Upon being asked what her biggest frustration is about the way people use and take advantage of data, Krista immediately answered it was something she started seeing while working at Google, and that is people underutilizing the tools that they have and “rather than doing everything they can to make the tools they have work for them, they go out and buy the next shiny thing”. It is a sort of a distraction, she adds.

Her biggest advice in this situation is to take advantage of what you’ve got since “it gets big and unwieldy and not all of these platforms work really well together”.

Growth is experimentation

Krista is of the opinion that growth equals experimentation and that everyone should embrace it. Going further into the topic of eCommerce growth ideas for 2020, she highlights the fact that we are witnessing a shift in the analytics industry.

“There is a new focus by Google especially on this new Apple Web property where it’s actually much more kind of what traditionally has been called product analytics-based. It’s event parameter based. We’re going to see a change in how the data is being collected over the next few years which means there’s opportunity for how you’re taking that data and analyzing it and then using it to impact your growth opportunity.”

Her advice for the near future is to “get on the cutting edge of what’s coming”, use the proper analytics platforms and check up on your datasets to be implemented correctly. This is the best way to be ready to “go full steam ahead at optimization efforts”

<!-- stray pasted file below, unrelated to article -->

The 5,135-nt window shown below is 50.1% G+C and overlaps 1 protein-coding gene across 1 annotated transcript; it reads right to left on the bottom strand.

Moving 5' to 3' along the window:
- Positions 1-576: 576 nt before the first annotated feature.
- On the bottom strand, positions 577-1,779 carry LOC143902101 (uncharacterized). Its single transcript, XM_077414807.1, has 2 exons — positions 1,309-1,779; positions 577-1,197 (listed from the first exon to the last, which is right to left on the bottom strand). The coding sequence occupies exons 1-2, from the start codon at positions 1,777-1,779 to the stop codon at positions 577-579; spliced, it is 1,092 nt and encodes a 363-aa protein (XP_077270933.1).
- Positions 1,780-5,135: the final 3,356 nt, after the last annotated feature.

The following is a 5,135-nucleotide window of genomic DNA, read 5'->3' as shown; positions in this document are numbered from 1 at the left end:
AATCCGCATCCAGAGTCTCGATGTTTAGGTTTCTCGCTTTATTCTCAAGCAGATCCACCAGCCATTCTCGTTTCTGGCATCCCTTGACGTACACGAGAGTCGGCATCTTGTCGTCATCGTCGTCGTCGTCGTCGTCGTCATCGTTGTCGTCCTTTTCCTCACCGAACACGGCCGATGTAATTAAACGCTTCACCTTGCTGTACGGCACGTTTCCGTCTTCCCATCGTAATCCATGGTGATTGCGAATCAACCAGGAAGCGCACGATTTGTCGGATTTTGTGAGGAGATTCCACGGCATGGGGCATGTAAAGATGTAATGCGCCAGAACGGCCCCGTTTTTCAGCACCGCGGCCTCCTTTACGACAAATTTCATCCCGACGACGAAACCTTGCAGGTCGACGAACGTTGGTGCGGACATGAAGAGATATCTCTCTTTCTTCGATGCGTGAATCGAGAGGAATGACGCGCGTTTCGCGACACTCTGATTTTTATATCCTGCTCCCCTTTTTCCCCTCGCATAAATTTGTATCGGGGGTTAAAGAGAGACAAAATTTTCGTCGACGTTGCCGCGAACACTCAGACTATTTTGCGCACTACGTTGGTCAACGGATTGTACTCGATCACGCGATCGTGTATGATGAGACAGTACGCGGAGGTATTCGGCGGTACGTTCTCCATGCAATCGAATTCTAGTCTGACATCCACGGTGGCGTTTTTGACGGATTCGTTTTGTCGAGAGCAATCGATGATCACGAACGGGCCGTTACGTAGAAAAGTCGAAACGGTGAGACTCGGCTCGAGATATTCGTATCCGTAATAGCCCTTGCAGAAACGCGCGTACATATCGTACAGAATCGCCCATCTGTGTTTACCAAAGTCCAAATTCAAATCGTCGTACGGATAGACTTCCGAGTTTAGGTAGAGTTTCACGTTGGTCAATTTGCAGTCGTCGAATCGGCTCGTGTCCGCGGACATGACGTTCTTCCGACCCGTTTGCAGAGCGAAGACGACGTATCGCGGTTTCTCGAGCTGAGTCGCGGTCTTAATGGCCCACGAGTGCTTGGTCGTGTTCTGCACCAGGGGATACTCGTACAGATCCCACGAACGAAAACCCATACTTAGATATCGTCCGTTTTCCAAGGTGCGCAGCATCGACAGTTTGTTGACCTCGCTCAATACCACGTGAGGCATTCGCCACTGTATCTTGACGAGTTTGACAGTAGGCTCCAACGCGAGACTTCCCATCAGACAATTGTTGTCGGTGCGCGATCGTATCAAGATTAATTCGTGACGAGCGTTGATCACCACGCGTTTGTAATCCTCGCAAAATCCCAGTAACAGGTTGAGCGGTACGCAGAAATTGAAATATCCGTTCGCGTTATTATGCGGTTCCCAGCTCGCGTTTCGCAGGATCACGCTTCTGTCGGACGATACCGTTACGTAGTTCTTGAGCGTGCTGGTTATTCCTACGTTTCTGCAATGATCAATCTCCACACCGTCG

Simple but efficient advice.

Buzzwords, machine learning and AI

There are a lot of buzzwords out there, Krista admitting she is not a big fan of. Her mission is to help people take advantage of the tools they already have, thus her opinion relies on the fact that machine learning is not going anywhere.

“[Machine learning] is only going to continue to impact what we do when we see it coming into tools today such as Google Analytics is bringing in automated insights and other platforms are doing the same thing. So, I think in terms of growth, it’s what you do with those insights. […] Our job is still to listen to what that data is saying so that we can act on it.” 

As analytics platforms are pointing towards specific recommendations, growth marketers are advised to take them into account and act upon them. The best part of machine learning is that people now have the advantage of doing much less fundamental data collection since machine learning is doing it for them. This action helps free up marketers’ time to do even more robust growth activities, as Krista confirms. 

Moving on, she also mentions that being “data-driven” is another buzzword in her opinion, infiltrating every level of business nowadays. She prefers to use the term “data-informed”, since people over-index on the data. “That’s me as a data person saying that”, she says with a smile.